Vitamin B12 is a nutrient that helps keep the body’s nerve and blood cells healthy and helps make DNA, the genetic material in all cells. Due to its essential role in the body, a B12 deficiency can cause a wide range of symptoms. These symptoms usually develop gradually, but can worsen if the condition goes untreated.
- Vitamin B12 deficiency symptoms: Sign in breath
One warning sign is a slight yellow tinge to the whites of your eyes, a condition known as jaundice.
Research attributes the symptoms to vitamin B12’s role in the production of the DNA needed to make red blood cells.
Without it, the instructions for building the cells are incomplete, and cells are unable to divide.
This causes a type of anemia called megaloblastic anemia, in which the red blood cells produced in your bone marrow are large and fragile.
Anaemia is where you have fewer red blood cells than normal or you have an abnormally low amount of a substance called haemoglobin in each red blood cell.
These red blood cells are too large to pass out of your bone marrow and into your circulation.
Therefore, you don’t have as many red blood cells circulating around your body, and your eyes can appear pale in colour.
The fragility of these cells also means that many of them break down, causing an excess of bilirubin.
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Bilirubin is a slightly red or brown-coloured substance, which is produced by the liver when it breaks down old blood cells.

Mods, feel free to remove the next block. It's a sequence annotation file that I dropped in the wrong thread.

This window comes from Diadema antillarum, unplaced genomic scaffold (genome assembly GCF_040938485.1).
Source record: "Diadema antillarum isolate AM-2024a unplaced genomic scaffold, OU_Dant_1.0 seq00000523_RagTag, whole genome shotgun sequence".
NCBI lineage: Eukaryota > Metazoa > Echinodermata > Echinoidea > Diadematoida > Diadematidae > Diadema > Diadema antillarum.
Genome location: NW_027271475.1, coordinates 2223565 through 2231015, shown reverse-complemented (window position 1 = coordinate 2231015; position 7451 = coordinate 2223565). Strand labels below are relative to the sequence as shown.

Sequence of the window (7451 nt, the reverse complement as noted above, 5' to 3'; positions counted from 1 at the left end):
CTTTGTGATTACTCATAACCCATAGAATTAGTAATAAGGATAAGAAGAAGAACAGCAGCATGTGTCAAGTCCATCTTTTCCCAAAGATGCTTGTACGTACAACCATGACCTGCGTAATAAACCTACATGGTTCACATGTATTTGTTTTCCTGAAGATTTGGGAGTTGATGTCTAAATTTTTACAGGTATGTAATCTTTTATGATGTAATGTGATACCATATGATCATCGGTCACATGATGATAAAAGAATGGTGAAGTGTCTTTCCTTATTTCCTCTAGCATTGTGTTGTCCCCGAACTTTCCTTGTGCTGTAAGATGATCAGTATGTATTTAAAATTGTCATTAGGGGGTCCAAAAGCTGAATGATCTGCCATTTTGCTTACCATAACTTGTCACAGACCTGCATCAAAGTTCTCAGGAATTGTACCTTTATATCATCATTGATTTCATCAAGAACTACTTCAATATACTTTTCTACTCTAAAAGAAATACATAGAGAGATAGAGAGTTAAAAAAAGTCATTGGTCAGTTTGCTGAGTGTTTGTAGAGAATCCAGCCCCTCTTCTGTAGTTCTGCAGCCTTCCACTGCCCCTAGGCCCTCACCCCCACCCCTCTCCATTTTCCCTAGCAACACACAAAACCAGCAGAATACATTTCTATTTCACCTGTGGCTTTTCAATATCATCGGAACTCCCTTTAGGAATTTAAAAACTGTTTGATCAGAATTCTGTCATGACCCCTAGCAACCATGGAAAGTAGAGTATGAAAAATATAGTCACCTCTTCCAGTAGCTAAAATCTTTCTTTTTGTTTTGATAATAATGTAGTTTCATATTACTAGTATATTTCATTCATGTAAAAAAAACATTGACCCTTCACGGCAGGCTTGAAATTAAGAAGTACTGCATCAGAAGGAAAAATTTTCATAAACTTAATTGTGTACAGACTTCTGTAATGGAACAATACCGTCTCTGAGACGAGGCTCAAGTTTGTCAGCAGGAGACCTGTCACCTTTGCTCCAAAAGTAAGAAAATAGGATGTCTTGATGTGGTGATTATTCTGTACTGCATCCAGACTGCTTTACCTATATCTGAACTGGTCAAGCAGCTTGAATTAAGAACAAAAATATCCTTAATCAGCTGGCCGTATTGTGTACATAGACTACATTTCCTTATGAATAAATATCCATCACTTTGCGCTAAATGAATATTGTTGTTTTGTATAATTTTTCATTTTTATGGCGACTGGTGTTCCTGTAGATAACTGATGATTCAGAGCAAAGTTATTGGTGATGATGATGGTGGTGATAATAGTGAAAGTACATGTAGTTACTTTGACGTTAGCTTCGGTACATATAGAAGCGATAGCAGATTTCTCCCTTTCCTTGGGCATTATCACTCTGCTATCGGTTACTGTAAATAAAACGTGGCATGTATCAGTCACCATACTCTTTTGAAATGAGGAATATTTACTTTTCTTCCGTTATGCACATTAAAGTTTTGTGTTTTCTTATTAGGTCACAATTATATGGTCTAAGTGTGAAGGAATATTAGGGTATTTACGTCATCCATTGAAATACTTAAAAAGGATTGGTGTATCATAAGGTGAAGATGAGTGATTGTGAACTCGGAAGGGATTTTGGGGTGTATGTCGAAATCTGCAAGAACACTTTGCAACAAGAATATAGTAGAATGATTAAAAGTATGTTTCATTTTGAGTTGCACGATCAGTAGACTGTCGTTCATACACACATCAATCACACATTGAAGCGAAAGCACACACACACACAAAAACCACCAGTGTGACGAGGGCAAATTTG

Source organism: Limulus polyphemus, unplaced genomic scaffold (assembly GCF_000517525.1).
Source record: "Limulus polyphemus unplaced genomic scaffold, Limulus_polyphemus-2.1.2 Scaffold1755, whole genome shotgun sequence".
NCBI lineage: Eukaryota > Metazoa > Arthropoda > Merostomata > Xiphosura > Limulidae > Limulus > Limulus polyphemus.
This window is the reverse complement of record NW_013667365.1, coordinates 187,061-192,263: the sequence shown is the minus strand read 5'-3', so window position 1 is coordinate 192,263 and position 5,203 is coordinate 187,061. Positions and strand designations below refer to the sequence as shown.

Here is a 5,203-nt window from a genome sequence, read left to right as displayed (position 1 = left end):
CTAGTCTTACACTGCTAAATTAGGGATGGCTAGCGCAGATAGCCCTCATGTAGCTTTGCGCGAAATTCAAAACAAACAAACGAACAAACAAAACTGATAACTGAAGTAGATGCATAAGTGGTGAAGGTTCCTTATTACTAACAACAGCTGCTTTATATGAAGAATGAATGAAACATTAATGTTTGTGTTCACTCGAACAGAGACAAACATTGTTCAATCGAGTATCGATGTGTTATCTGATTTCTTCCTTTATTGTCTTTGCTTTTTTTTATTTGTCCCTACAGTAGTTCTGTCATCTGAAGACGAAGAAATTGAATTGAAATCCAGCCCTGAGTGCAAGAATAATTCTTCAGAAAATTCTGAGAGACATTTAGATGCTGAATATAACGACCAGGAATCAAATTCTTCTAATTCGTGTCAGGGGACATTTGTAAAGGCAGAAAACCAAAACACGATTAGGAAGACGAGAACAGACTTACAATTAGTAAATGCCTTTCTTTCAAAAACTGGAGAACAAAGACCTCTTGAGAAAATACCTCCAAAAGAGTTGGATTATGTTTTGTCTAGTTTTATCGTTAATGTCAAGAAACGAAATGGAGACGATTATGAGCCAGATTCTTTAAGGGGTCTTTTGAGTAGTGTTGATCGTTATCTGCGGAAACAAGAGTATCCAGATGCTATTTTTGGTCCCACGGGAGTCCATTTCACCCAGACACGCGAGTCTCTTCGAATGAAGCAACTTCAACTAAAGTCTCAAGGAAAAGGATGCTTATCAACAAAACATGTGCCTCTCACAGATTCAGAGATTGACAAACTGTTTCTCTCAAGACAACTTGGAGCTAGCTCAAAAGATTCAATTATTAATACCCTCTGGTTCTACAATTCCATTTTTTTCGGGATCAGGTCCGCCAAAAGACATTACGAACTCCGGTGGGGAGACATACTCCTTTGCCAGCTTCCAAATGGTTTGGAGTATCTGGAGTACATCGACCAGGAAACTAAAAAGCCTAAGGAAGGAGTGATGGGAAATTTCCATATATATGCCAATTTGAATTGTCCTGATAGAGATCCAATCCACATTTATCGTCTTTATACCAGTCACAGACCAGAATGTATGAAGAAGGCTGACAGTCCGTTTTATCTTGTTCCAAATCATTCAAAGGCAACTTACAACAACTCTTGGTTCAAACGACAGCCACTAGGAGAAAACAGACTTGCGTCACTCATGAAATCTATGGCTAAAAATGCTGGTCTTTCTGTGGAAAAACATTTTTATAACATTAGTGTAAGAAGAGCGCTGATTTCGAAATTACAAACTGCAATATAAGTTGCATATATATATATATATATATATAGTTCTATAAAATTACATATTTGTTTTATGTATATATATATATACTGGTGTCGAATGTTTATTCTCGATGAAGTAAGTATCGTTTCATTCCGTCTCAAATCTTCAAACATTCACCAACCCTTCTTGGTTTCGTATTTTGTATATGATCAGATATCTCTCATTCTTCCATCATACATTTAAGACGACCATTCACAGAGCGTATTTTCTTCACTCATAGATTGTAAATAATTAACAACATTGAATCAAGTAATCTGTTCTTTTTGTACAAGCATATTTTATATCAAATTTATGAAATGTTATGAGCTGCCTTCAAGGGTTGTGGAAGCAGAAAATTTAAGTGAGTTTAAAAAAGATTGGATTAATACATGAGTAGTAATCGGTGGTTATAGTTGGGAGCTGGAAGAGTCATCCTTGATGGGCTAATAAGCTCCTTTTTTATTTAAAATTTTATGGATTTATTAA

Large amounts of bilirubin are what give your skin and eyes a yellow tinge.
Other common B12 symptoms include:
- A sore and red tongue (glossitis)
- Mouth ulcers
- Pins and needles (paraesthesia)
- Changes in the way that you walk and move around
- Disturbed vision
- Changes in the way you think, feel and behave
- A decline in your mental abilities, such as memory, understanding and Judgement (dementia)
You should see a GP if you’re experiencing symptoms of vitamin B12 deficiency because these conditions can often be diagnosed based on your symptoms and the results of a blood test, says the NHS.
- Vitamin B12 deficiency symptoms: How to tell if you lack B12
It is also important to act on a B12 deficiency as soon as you recognise the symptoms because the longer the condition goes untreated, the higher the chance of permanent damage, warns the health body.
How to treat a B12 deficiency
Vitamin B12 deficiency anaemia is usually treated with injections of vitamin B12.
There are two types of vitamin B12 injections:
The vitamin is also naturally found in meat, salmon, cod, milk and eggs.
Although, as the NHS points out, if your vitamin B12 deficiency is caused by a lack of the vitamin in your diet, you may be prescribed vitamin B12 tablets to take every day between meals.
“People who find it difficult to get enough vitamin B12 in their diets, such as those following a vegan diet, may need vitamin B12 tablets for life,” notes the health body.
If you are looking for alternatives to meat and dairy products, B12 can be found in foods such as yeast extract (including Marmite), as well as some fortified breakfast cereals and soy products.
“Check the nutrition labels while food shopping to see how much vitamin B12 different foods contain,” adds the NHS.
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